Yet, we must adapt to this new world. The reality is that extreme outcomes are far more common in the intangible digital-driven world than in the tangible world. The rapid rise and domination of companies like Google and Facebook, driven by the winner-takes-all (or most) competitive dynamics of the digital world are unprecedented. This is largely due to the feedback loop of the network effect, or the positive effect that an additional user of a product or service has on the value of that product or service to other users. Due to the network effect, the larger the winners of many of these intangible businesses become, the faster they can grow (until they hit critical mass… nothing grows forever!). This dynamic is in sharp contrast to the industrial era, where growth rates generally slowed as businesses became larger, and it took much longer to reach critical mass, often measured in multi-decade timeframes. Rapid growth is far more feasible among large digital businesses than in older industrial industries because they are capital light and not constrained by time consuming needs like building factories or distribution centers and maintaining inventories that drive growth for these firms.

On the other hand, there is plenty of evidence that even the big winners, backed by powerful network effects, can still be fragile if they fail to reach true critical mass. Consider that in June 2006, social networking pioneer MySpace surpassed Google as the most visited website in the U.S.. By January 2018, MySpace was ranked 4,153 by total web traffic, and 1,657 in the U.S.. If social networking were an Olympic sport, Facebook would have taken the Gold medal whereas MySpace, winner of the Silver medal in social networking, might as well have been in last place. Quite often, the runners up are practically irrelevant in the digital world, whereas the second or third largest and even smaller businesses are still competitive in the industrial era. Winners tend to be singular leaders in their respective categories, so “paying up” for the leader makes sense in a world where there is only one real winner.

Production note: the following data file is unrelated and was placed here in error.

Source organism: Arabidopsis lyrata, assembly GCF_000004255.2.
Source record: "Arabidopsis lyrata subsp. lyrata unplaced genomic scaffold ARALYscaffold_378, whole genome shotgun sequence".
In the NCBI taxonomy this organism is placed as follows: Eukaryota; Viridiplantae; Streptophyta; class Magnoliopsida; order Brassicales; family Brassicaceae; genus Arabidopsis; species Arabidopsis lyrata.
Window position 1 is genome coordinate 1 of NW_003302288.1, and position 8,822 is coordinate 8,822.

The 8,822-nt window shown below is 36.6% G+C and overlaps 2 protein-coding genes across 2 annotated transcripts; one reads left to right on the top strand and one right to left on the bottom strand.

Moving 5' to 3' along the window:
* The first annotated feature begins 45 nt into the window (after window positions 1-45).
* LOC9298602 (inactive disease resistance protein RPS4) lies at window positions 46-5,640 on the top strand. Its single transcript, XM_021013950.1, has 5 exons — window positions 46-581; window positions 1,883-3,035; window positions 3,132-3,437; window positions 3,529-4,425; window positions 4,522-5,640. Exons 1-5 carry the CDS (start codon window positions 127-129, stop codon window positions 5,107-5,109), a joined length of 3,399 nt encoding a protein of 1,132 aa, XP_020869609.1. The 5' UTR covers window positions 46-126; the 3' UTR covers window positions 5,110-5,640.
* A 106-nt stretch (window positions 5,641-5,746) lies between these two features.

Similar to the Malthusians of the past, most people today have a hard time absorbing new mental models that are separate from those needed to thrive for most of human history. Not surprisingly then, investors tend to have a very difficult time conceptualizing exponential growth and are caught off guard when the world works differently than their pre-existing linear view.